At A Glance
The second cast from a plaster original exhibited at the New York World’s Fair in 1939 and the 1949 Sculpture International in Philadelphia
Artist Jo Davidson made a career of portrait sculptures
This portrait of Whitman remained one of Davidson’s favorites
The sculpture is sited only a few miles from the home in Camden where the poet spent his last years
Afoot and light-hearted I take to the open road, / Healthy, free, the world before me, / The long brown path before me leading wherever I choose.
So begins Walt Whitman’s “Song of the Open Road,” and the bronze by Jo Davidson captures the spirit of the free-striding American bard. This is a second cast from a plaster original exhibited at the New York World’s Fair in 1939 and the 1949 Sculpture International in Philadelphia.
Davidson made a career of portrait sculptures; his subjects included Woodrow Wilson, Mahatma Gandhi, John D. Rockefeller, and Gertrude Stein. In developing the sculpture of Whitman, Davidson created a life-size clay figure with an armature of movable parts that he could twist and bend until he found the right pose. “I wanted Walt afoot and lighthearted,: he explained in his autobiography, echoing the words of the poem; “I had to make sure a Whitman, a singing Whitman.” In later years this portrait remained one of Davidson’s favorites, perhaps because he himself looked much like Whitman and shared the poet’s salty appreciation of life. Philadelphia’s cast was purchased by the Fairmount Park Art Association (now the Association for Public Art) as a gift to the City. It stands near the approach to the Walt Whitman Bridge, only a few miles from the home in Camden where the poet spent his last years.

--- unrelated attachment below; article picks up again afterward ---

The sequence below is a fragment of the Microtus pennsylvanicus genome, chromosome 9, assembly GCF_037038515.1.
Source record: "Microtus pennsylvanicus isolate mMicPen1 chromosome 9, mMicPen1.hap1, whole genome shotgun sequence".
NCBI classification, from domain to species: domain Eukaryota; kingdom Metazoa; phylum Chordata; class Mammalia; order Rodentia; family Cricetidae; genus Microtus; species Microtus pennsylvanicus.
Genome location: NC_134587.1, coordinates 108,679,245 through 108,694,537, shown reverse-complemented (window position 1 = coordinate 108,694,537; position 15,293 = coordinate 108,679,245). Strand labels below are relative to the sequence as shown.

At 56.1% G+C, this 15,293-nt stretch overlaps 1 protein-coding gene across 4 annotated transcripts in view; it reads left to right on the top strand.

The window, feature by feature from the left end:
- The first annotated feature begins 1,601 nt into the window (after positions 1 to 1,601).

Adapted from Public Art in Philadelphia by Penny Balkin Bach (Temple University Press, Philadelphia, 1992).